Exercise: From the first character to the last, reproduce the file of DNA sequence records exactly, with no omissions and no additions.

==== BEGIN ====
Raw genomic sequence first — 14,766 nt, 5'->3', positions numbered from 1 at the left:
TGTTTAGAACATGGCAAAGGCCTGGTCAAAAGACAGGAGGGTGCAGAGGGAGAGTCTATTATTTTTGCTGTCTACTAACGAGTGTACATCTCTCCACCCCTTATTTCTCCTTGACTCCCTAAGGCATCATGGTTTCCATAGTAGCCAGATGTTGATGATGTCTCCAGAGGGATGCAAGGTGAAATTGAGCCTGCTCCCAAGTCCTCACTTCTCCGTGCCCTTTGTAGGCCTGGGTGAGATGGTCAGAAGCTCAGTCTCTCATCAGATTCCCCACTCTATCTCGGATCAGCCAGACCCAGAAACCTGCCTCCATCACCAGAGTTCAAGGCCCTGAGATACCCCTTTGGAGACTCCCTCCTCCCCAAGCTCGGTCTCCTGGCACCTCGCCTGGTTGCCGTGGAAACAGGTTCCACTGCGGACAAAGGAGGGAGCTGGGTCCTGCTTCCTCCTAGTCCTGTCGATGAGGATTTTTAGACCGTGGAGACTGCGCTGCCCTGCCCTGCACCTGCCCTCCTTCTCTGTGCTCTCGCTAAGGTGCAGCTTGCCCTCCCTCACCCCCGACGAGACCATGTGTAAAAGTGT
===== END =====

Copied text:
Raw genomic sequence first — 14,766 nt, 5'->3', positions numbered from 1 at the left:
TGTTTAGAACATGGCAAAGGCCTGGTCAAAAGACAGGAGGGTGCAGAGGGAGAGTCTATTATTTTTGCTGTCTACTAACGAGTGTACATCTCTCCACCCCTTATTTCTCCTTGACTCCCTAAGGCATCATGGTTTCCATAGTAGCCAGATGTTGATGATGTCTCCAGAGGGATGCAAGGTGAAATTGAGCCTGCTCCCAAGTCCTCACTTCTCCGTGCCCTTTGTAGGCCTGGGTGAGATGGTCAGAAGCTCAGTCTCTCATCAGATTCCCCACTCTATCTCGGATCAGCCAGACCCAGAAACCTGCCTCCATCACCAGAGTTCAAGGCCCTGAGATACCCCTTTGGAGACTCCCTCCTCCCCAAGCTCGGTCTCCTGGCACCTCGCCTGGTTGCCGTGGAAACAGGTTCCACTGCGGACAAAGGAGGGAGCTGGGTCCTGCTTCCTCCTAGTCCTGTCGATGAGGATTTTTAGACCGTGGAGACTGCGCTGCCCTGCCCTGCACCTGCCCTCCTTCTCTGTGCTCTCGCTAAGGTGCAGCTTGCCCTCCCTCACCCCCGACGAGACCATGTGTAAAAGTGT